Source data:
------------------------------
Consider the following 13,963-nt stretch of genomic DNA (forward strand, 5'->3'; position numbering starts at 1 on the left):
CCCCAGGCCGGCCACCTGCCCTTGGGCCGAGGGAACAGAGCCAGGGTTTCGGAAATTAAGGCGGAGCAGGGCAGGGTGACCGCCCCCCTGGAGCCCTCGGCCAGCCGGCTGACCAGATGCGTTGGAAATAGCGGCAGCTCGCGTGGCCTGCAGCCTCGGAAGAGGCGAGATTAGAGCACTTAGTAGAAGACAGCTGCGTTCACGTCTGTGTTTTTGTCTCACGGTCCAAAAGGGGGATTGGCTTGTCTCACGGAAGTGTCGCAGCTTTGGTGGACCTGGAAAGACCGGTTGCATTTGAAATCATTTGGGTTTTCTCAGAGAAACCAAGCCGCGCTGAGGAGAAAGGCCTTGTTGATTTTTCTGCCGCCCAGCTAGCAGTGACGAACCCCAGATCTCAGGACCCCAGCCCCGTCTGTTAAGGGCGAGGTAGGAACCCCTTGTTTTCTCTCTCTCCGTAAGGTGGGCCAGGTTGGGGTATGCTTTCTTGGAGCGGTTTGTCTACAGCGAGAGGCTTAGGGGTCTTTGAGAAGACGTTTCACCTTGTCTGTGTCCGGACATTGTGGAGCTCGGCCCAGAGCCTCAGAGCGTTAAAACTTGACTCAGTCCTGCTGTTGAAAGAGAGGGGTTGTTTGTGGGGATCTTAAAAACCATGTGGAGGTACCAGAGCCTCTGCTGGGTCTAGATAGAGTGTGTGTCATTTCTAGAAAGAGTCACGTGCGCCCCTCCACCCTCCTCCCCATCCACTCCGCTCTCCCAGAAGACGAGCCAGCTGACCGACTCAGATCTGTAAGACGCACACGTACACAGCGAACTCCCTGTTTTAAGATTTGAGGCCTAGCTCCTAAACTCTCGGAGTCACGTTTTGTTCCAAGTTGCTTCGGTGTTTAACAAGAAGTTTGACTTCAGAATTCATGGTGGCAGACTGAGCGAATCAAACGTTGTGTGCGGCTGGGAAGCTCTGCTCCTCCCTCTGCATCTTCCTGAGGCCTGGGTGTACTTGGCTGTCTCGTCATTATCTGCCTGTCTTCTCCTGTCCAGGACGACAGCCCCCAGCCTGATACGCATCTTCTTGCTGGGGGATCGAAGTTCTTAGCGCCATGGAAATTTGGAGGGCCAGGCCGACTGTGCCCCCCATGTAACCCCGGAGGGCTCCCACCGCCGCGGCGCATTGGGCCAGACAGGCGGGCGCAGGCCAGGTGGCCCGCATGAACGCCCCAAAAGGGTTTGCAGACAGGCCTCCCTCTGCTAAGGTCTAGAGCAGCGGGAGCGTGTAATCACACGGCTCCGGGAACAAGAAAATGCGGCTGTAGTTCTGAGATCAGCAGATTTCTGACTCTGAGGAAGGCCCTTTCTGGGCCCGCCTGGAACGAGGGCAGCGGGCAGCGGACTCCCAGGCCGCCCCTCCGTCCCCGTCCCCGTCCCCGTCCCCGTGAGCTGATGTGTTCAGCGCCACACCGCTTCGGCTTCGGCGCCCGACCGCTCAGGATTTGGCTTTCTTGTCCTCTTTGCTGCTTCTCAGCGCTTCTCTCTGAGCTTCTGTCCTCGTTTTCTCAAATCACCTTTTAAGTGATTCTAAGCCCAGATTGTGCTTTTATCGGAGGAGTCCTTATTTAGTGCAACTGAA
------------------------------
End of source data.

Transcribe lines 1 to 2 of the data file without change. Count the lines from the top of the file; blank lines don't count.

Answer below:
Consider the following 13,963-nt stretch of genomic DNA (forward strand, 5'->3'; position numbering starts at 1 on the left):
CCCCAGGCCGGCCACCTGCCCTTGGGCCGAGGGAACAGAGCCAGGGTTTCGGAAATTAAGGCGGAGCAGGGCAGGGTGACCGCCCCCCTGGAGCCCTCGGCCAGCCGGCTGACCAGATGCGTTGGAAATAGCGGCAGCTCGCGTGGCCTGCAGCCTCGGAAGAGGCGAGATTAGAGCACTTAGTAGAAGACAGCTGCGTTCACGTCTGTGTTTTTGTCTCACGGTCCAAAAGGGGGATTGGCTTGTCTCACGGAAGTGTCGCAGCTTTGGTGGACCTGGAAAGACCGGTTGCATTTGAAATCATTTGGGTTTTCTCAGAGAAACCAAGCCGCGCTGAGGAGAAAGGCCTTGTTGATTTTTCTGCCGCCCAGCTAGCAGTGACGAACCCCAGATCTCAGGACCCCAGCCCCGTCTGTTAAGGGCGAGGTAGGAACCCCTTGTTTTCTCTCTCTCCGTAAGGTGGGCCAGGTTGGGGTATGCTTTCTTGGAGCGGTTTGTCTACAGCGAGAGGCTTAGGGGTCTTTGAGAAGACGTTTCACCTTGTCTGTGTCCGGACATTGTGGAGCTCGGCCCAGAGCCTCAGAGCGTTAAAACTTGACTCAGTCCTGCTGTTGAAAGAGAGGGGTTGTTTGTGGGGATCTTAAAAACCATGTGGAGGTACCAGAGCCTCTGCTGGGTCTAGATAGAGTGTGTGTCATTTCTAGAAAGAGTCACGTGCGCCCCTCCACCCTCCTCCCCATCCACTCCGCTCTCCCAGAAGACGAGCCAGCTGACCGACTCAGATCTGTAAGACGCACACGTACACAGCGAACTCCCTGTTTTAAGATTTGAGGCCTAGCTCCTAAACTCTCGGAGTCACGTTTTGTTCCAAGTTGCTTCGGTGTTTAACAAGAAGTTTGACTTCAGAATTCATGGTGGCAGACTGAGCGAATCAAACGTTGTGTGCGGCTGGGAAGCTCTGCTCCTCCCTCTGCATCTTCCTGAGGCCTGGGTGTACTTGGCTGTCTCGTCATTATCTGCCTGTCTTCTCCTGTCCAGGACGACAGCCCCCAGCCTGATACGCATCTTCTTGCTGGGGGATCGAAGTTCTTAGCGCCATGGAAATTTGGAGGGCCAGGCCGACTGTGCCCCCCATGTAACCCCGGAGGGCTCCCACCGCCGCGGCGCATTGGGCCAGACAGGCGGGCGCAGGCCAGGTGGCCCGCATGAACGCCCCAAAAGGGTTTGCAGACAGGCCTCCCTCTGCTAAGGTCTAGAGCAGCGGGAGCGTGTAATCACACGGCTCCGGGAACAAGAAAATGCGGCTGTAGTTCTGAGATCAGCAGATTTCTGACTCTGAGGAAGGCCCTTTCTGGGCCCGCCTGGAACGAGGGCAGCGGGCAGCGGACTCCCAGGCCGCCCCTCCGTCCCCGTCCCCGTCCCCGTCCCCGTGAGCTGATGTGTTCAGCGCCACACCGCTTCGGCTTCGGCGCCCGACCGCTCAGGATTTGGCTTTCTTGTCCTCTTTGCTGCTTCTCAGCGCTTCTCTCTGAGCTTCTGTCCTCGTTTTCTCAAATCACCTTTTAAGTGATTCTAAGCCCAGATTGTGCTTTTATCGGAGGAGTCCTTATTTAGTGCAACTGAA